The idea of waving your phone around to pay for something may come one step closer to widespread, in-the-U.S. reality this summer thanks to Google. Rumors indicate the search giant intends to test a mobile payment service in New York and San Francisco.
If true, this move would represent a sort of natural advance for the company. Google already made sure that Gingerbread and the Nexus S support near field communication (NFC) tech, even though there are few opportunities for users to take advantage of it right now.
Plus, Google's tested NFC in conjunction with Hotpot in Portland.
So here's the original story: Bloomberg reported this morning, "Google Inc. (GOOG) plans to start testing a mobile-payment service at stores in New York and San Francisco within four months, letting shoppers use their phones to ring up purchases, two people familiar with the project said."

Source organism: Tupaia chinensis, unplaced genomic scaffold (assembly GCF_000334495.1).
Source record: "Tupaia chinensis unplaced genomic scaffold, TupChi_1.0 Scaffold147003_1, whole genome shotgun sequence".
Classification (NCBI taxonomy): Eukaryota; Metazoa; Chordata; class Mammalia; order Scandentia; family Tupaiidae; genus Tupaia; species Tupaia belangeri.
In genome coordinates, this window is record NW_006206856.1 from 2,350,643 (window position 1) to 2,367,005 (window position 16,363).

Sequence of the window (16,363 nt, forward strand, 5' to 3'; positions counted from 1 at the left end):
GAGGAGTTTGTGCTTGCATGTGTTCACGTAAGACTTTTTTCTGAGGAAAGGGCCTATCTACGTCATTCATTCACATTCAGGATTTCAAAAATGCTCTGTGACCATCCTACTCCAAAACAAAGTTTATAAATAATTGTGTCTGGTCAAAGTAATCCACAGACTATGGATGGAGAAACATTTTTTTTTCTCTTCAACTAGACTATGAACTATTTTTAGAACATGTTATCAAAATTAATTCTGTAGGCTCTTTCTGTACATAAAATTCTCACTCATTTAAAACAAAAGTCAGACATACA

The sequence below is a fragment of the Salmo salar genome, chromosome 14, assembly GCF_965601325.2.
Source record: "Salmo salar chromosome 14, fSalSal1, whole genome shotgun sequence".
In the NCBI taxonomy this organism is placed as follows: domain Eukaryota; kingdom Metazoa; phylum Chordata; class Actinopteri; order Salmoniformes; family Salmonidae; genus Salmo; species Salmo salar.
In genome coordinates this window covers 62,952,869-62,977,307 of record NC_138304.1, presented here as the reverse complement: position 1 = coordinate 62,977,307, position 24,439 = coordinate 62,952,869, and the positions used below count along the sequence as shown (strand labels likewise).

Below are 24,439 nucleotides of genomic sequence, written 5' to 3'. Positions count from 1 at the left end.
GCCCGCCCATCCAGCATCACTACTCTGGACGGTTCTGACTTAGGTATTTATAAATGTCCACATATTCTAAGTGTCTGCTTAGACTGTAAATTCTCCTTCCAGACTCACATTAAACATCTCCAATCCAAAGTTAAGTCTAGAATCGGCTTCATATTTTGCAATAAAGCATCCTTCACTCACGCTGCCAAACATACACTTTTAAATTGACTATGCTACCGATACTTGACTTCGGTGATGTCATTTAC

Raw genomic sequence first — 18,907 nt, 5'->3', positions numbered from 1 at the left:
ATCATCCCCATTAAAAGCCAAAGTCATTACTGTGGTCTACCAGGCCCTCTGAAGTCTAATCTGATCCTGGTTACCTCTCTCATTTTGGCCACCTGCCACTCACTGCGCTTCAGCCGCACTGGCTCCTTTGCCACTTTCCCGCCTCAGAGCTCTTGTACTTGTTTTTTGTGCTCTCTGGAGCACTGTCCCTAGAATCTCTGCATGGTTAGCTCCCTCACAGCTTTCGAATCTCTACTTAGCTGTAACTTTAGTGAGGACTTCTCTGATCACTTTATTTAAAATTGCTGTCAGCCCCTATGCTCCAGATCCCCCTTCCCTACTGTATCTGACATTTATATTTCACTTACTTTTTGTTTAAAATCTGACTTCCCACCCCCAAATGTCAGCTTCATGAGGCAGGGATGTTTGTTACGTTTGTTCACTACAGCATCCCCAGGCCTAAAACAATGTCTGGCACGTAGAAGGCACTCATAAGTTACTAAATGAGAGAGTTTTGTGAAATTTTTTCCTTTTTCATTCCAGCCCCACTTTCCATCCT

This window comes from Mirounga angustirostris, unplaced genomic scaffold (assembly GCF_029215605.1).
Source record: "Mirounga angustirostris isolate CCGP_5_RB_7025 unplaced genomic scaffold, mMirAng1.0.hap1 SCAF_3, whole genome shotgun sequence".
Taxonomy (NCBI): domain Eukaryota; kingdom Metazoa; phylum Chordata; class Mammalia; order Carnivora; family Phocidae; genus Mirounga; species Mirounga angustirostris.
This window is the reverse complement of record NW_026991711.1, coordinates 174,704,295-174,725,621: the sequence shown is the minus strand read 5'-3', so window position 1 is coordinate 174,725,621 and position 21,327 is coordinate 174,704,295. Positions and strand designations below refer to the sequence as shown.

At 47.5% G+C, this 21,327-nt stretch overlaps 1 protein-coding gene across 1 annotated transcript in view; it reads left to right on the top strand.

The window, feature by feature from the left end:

Then the Bloomberg article continued, "The company will pay for installation of thousands of special cash-register systems from VeriFone Systems Inc. (PAY) at merchant locations, said one of the people, who requested anonymity because Google's plans haven't been made public."
In somewhat related news, we heard last week that Groupon - which Google supposedly tried to buy for $6 billion - is researching special cash registers, as well.